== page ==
Along with the soldiers, hundreds of animal statues were also recovered, including those of birds and military horses. There were also more than 500 working horses pulling close to 150 full-size chariots.
Laypeople were also well-represented, as statues of entertainers like acrobats, strongmen, and musicians were unearthed as well. This discovery was unlike anything the archaeologists had seen before, yet one question remained: what was this terracotta army doing here?
Colleen Shepherd / Flickr
Scholars looked to historian Sima Qian’s Shiji — also known as the Records of the Grand Historian — for the answer. Written in 94 BCE, the ancient historical text included tales of the ambitious Qin Shi Huang, the first emperor of China.
Shortly after ascending the throne at age 13, Qin Shi Huang began work on an enormous mausoleum to serve as both his final resting place as well as a testament to his greatness. However, not everyone was a fan of the new ruler.
While Qin Shi Huang is credited for uniting the warring states of China, he did so through conquest and plenty of bloodshed. Yet even after his enemies were no more, the emperor feared they’d return to seek revenge in the next life.
O. Louis Mazzatenta / National Geographic
And so, as his grand mausoleum began to take shape, he commissioned local craftsmen to build terracotta soldiers to protect his tomb. Qin Shi Huang was laid to rest in 210 BCE, and his army of over 8,000 has stood guard ever since.
The Jakarta Post
Yet it appeared that these soldiers weren’t much for fighting, as archaeologists were now snaking their way through the ranks in search of Qin Shi Huang’s treasures — that is, until they hit a snag.
As the archaeologists approached Qin Shi Huang’s tomb, they began picking up high levels of radiation. Had the emperor’s builders left behind more than just soldiers to protect his resting place? The answer, it seemed, was far more unbelievable.
During his lifetime, Qin Shi Huang was obsessed with discovering the key to eternal life and went to incredible lengths to find it. In addition to dispatching armies in search of some kind of everlasting elixir, the emperor also became fond of one unusual liquid…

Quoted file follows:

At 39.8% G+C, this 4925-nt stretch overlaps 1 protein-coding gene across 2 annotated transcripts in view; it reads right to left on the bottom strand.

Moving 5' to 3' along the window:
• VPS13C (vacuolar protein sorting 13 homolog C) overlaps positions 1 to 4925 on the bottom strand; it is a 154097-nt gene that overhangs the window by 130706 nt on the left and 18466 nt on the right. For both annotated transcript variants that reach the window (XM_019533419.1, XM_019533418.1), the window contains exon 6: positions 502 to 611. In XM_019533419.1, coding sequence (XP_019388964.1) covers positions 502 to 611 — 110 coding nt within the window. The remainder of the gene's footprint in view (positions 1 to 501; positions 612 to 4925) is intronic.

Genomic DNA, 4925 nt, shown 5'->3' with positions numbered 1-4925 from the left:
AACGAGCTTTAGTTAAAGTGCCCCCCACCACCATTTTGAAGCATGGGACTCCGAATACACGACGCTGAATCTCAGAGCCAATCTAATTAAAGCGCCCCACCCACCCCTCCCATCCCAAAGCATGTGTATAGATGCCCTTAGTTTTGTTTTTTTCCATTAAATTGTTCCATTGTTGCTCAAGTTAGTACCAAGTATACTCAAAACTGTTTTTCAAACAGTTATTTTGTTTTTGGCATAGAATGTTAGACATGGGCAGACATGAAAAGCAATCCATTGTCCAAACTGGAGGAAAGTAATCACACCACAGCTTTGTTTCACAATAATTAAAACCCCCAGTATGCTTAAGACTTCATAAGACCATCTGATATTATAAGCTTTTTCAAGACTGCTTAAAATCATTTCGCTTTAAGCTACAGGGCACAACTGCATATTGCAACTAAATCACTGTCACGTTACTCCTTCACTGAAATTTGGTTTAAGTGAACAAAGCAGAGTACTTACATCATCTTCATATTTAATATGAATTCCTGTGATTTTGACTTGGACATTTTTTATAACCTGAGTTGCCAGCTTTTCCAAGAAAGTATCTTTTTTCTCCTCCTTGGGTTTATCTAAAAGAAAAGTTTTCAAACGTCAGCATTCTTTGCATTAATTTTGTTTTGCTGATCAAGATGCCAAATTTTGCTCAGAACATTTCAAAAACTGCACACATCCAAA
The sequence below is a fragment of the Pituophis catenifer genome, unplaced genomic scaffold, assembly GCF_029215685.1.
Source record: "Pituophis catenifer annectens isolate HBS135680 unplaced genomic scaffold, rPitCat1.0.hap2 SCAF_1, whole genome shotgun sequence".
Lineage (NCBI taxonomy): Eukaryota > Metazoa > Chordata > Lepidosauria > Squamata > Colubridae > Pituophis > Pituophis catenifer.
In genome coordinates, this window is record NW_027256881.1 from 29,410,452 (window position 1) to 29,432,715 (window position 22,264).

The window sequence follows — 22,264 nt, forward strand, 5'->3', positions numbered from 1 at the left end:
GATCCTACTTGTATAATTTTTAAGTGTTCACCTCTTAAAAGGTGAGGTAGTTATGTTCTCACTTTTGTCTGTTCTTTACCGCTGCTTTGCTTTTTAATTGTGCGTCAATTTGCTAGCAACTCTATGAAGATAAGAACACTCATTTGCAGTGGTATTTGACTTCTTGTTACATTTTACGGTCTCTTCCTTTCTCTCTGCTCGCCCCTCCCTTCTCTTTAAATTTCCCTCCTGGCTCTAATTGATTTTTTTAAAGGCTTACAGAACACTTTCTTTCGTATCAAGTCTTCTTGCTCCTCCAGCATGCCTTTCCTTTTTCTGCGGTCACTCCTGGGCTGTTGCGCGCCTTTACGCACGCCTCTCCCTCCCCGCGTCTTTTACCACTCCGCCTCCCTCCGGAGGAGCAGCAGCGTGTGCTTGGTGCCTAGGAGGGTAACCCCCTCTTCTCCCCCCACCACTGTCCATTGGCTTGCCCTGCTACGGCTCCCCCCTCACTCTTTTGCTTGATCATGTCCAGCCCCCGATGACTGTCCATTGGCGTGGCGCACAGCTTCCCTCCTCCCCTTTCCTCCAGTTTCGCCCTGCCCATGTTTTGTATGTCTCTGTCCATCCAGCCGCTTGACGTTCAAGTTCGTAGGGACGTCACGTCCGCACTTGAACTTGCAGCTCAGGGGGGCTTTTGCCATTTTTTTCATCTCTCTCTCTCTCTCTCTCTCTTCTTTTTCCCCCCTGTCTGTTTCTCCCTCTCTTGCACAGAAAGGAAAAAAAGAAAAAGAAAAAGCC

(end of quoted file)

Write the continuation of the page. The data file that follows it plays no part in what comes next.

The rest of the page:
And that liquid was mercury. Believing the radioactive element would preserve his youth, Qin Shi Huang surrounded himself with mercury and actually ingested it regularly. When his great mausoleum was complete, he even had rivers of the metal flowing through it!
Bertrand Berube / Flickr
While this prevalence of mercury definitely contributed to the emperor’s early demise at 49, it’d also made Qin Shi Huang’s resting place highly radioactive. To this day, the tomb remains sealed from even the most experienced archaeologists.
Nearly 50 years later, Qin Shi Huang’s mausoleum is now open to the public and attracts thousands of tourists each year. But while the legend of the Terracotta Army is one known far and wide, there’s another ancient artifact whose origin has been highly disputed — until now.
The ancient Jewish manuscripts known as the Dead Sea Scrolls have fascinated scholars for decades. While no one’s exactly sure of the details surrounding them — their true origins, for instance — experts agree on a few facts.
The scrolls were first found inside an alcove in the Qumran Caves in the Judaean Desert in the 1940s. After a chemical analysis, scientists dated the pieces of parchment and papyrus between 150 B.C. and 70 A.D.
Once they’d uncovered the scrolls, the experts were stunned. They contained some of the oldest known biblical documents ever found, and for their age, they were in amazing condition. To this day, the discovery brings people from all over to visit the Qumran caves.
Specifically, people flock to the caves to see first-hand where some of the most historically astounding texts were found. This gives them a glance at one of the world’s oldest mysteries — who wrote the darn things?
First, scholars generally believed the Essenes, a small sect of Jews who occupied the region near the Qumran Caves, penned these early documents. However, one man isn’t buying this commonly held belief — and his theory could have major impact.